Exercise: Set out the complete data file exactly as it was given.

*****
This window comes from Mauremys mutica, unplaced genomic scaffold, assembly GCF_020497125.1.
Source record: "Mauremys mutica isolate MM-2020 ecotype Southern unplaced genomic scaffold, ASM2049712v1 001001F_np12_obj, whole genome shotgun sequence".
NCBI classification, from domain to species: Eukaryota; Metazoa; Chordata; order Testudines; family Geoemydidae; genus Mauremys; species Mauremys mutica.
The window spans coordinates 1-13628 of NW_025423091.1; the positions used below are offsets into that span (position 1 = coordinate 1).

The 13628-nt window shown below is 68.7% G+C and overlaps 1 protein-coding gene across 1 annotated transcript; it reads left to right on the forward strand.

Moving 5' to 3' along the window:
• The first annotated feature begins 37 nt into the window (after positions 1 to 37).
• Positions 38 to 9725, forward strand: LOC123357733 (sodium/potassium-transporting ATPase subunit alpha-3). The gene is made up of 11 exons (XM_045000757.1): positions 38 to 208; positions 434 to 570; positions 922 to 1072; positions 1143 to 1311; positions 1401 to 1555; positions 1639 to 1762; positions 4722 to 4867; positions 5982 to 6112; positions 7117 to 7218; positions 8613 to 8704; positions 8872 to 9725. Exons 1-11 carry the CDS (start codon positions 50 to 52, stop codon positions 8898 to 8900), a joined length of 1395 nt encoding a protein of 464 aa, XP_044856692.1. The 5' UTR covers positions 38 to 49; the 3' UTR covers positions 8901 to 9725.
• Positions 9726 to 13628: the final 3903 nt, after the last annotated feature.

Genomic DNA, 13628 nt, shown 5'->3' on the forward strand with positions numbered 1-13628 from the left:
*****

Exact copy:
This window comes from Mauremys mutica, unplaced genomic scaffold, assembly GCF_020497125.1.
Source record: "Mauremys mutica isolate MM-2020 ecotype Southern unplaced genomic scaffold, ASM2049712v1 001001F_np12_obj, whole genome shotgun sequence".
NCBI classification, from domain to species: Eukaryota; Metazoa; Chordata; order Testudines; family Geoemydidae; genus Mauremys; species Mauremys mutica.
The window spans coordinates 1-13628 of NW_025423091.1; the positions used below are offsets into that span (position 1 = coordinate 1).

The 13628-nt window shown below is 68.7% G+C and overlaps 1 protein-coding gene across 1 annotated transcript; it reads left to right on the forward strand.

Moving 5' to 3' along the window:
• The first annotated feature begins 37 nt into the window (after positions 1 to 37).
• Positions 38 to 9725, forward strand: LOC123357733 (sodium/potassium-transporting ATPase subunit alpha-3). The gene is made up of 11 exons (XM_045000757.1): positions 38 to 208; positions 434 to 570; positions 922 to 1072; positions 1143 to 1311; positions 1401 to 1555; positions 1639 to 1762; positions 4722 to 4867; positions 5982 to 6112; positions 7117 to 7218; positions 8613 to 8704; positions 8872 to 9725. Exons 1-11 carry the CDS (start codon positions 50 to 52, stop codon positions 8898 to 8900), a joined length of 1395 nt encoding a protein of 464 aa, XP_044856692.1. The 5' UTR covers positions 38 to 49; the 3' UTR covers positions 8901 to 9725.
• Positions 9726 to 13628: the final 3903 nt, after the last annotated feature.

Genomic DNA, 13628 nt, shown 5'->3' on the forward strand with positions numbered 1-13628 from the left: